This film, along with The Great Escape, established Steve McQueen as a major star, but it is much more than a vehicle for McQueen. This is a wonderful story of the intersection between Western culture and Old China, in the period when China was seeking to emerge as a modern nation.
This is the story of one Jake Holman, a sailor in the American gunboat navy in China. The Navy's mission is to protect American/Western missionaries, businessmen, their lives and property. Holman serves on the USS San Pablo, known to her crew as the "Sand Pebble." Holman has a passion for engines, and sought to serve on the Sand Pebble on the notion that his engineering expertise would make him valuable and autonomous aboard. Instead, he learns that each American sailor has a Chinese servant who actually performs all of that sailor's routine duties. Holman is thus effectively prevented from performing his engineering role. Nor are the Chinese, untrained in engineering and acting by wrote, able to safely handle the ship's power plant. An undercurrent to the story is Holman's struggle to get control of the management of the ship's antiquated but essential engines.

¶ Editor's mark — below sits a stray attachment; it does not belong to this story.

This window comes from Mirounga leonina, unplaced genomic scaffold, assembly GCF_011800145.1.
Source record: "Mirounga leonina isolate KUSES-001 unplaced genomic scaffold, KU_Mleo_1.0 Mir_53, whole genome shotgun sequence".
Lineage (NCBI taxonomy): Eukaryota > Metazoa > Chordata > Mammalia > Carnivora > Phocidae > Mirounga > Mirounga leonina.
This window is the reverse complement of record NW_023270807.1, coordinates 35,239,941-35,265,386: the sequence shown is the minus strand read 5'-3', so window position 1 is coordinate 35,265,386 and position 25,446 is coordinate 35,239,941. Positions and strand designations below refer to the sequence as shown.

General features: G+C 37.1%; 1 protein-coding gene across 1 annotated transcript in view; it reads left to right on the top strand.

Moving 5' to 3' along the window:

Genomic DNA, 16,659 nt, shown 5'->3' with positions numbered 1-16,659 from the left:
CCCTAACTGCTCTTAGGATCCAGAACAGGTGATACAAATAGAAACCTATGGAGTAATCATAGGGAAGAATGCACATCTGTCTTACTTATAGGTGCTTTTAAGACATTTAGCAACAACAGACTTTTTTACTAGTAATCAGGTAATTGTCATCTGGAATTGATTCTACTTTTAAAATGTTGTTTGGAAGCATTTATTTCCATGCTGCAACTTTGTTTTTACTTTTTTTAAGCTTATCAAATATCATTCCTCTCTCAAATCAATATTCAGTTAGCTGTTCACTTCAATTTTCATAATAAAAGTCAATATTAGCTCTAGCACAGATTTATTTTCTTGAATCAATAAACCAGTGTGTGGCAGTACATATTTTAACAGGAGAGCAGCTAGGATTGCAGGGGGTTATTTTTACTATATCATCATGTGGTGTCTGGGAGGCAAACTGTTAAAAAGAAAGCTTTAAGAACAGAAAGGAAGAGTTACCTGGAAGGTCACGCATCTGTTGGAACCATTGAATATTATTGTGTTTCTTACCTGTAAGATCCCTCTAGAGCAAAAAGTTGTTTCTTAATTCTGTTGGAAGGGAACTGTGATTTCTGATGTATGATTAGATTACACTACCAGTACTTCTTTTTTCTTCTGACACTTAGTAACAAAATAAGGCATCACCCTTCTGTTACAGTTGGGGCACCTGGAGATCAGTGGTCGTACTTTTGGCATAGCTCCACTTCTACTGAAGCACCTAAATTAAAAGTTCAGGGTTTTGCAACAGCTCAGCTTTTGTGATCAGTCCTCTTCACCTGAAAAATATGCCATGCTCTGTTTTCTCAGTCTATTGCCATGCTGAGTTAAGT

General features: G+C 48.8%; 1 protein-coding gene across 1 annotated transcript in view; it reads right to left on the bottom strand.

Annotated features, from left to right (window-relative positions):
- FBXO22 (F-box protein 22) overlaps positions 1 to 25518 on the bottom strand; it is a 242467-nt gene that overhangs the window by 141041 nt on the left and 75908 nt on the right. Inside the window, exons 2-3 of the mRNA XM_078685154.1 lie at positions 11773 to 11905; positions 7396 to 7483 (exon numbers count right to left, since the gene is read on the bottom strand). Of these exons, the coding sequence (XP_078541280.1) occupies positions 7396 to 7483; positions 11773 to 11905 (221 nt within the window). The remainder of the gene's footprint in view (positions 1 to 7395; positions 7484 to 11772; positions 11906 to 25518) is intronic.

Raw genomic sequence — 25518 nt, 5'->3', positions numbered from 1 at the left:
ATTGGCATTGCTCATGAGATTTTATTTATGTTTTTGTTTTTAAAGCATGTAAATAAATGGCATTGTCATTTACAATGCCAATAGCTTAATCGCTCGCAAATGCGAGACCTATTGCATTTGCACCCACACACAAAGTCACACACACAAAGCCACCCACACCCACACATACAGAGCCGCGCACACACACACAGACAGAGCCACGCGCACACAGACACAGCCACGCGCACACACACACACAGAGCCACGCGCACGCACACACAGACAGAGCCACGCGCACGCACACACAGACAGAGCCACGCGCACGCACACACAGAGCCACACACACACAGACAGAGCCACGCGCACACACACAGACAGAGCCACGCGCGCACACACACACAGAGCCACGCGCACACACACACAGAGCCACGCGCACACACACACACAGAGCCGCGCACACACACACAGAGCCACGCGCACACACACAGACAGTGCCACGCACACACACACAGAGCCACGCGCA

Holman's struggles to establish his place on the ship take place against the panorama of a China seeking to throw off foreign domination and become a modern nation-state. This is the larger story, effectively presented in this excellent film.
This film is a reasonably faithful adaptation of the bestselling novel of the same name. The cinamatography is superb, and the DVD appears to be a pretty good transfer from the original film. Recommended.